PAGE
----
Another great feature that UN•X will bring to the Mac is Protected Memory. This does exactly what it says, Protects your Memory. Ever had one of your applications fail, like Photoshop in the middle of your next great creation? You force quit the application [ command ] + [option] + [esc] only to find your entire computer locks up? Or maybe you are using an internet application when it suddenly freezes? Well not anymore. These will become problems of the past. Protected Memory allows each application to take it's own amount of memory and puts a small "barrier" around it. If the application fails, the rest of the system still stays intact, as if nothing ever happened. This means that you would only have to reopen the application and not reboot the entire computer. Also if the application needs more memory in the future, it will automatically add it to the amount already sent to it. Nice Huh?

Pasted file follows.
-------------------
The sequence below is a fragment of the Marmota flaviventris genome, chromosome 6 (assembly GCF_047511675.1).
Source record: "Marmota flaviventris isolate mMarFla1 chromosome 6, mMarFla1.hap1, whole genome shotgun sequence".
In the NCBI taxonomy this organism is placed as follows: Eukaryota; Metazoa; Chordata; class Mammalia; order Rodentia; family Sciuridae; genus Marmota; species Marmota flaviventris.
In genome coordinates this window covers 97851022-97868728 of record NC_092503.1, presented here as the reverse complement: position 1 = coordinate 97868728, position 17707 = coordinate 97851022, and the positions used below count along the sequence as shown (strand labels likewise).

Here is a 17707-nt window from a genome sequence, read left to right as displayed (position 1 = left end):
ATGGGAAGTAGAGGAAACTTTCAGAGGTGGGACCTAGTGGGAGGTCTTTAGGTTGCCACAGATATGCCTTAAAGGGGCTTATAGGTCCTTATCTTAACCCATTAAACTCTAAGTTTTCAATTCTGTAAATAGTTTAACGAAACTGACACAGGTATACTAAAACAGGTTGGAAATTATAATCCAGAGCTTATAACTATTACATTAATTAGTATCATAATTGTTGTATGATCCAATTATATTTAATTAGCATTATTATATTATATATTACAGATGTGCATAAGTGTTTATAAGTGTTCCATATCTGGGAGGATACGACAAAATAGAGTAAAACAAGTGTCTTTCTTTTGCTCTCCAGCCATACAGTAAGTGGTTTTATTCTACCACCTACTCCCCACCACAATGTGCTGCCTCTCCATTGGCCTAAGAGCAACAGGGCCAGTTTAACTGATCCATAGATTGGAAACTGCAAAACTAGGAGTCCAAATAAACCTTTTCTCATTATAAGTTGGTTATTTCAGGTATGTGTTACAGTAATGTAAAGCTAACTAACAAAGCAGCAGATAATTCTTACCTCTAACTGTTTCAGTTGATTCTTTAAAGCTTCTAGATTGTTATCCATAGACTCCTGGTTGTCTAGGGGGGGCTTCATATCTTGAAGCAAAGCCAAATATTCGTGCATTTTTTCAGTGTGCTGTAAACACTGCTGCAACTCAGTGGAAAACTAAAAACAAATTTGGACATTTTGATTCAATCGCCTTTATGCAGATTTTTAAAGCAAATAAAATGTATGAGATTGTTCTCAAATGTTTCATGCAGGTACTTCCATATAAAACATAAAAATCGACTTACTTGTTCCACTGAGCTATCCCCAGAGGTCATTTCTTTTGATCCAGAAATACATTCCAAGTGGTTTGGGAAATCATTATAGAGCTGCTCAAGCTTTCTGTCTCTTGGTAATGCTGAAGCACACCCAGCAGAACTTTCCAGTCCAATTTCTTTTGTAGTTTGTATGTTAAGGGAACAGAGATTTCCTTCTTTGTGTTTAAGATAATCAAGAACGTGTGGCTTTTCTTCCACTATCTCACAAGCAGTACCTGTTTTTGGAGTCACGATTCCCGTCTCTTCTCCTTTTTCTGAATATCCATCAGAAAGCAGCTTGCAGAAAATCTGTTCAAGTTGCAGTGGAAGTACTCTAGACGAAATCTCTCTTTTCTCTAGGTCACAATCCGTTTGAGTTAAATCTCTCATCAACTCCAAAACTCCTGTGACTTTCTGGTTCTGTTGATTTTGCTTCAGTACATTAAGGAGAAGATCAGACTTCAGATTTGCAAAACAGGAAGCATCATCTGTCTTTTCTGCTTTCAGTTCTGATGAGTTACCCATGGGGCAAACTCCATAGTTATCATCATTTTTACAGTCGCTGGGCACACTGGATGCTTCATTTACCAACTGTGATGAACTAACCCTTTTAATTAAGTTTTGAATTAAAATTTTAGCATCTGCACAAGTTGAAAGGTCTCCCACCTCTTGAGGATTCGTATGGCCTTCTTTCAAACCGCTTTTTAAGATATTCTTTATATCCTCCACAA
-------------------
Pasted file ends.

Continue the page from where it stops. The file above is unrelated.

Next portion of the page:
The last great feature UN•X will bring to the Mac that I will talk about now is, Speed. UN•X is incredibly fast and incredibly stable. Which means that your already fast G4 Mac, will be even faster. Yes, you will still have problems reading those freaking documents because your computer scrolls too fast (the only problem with G3s and G4s in my opinion). One last thing, in OS X Server and Client, there is an application that you can open that will give you the UN•X command-line interface console. I know your thoughts, why on earth would I want that. Well UN•X has millions of applications for it now. Everything ranging from internet hosting applications, to graphic applications, and even some games. Why do you care? All of these applications are free, but you will need a command line interface to run many of them. Just think, get yourself a cable modem, connect to a server and download Quake at no charge. Neat thought huh?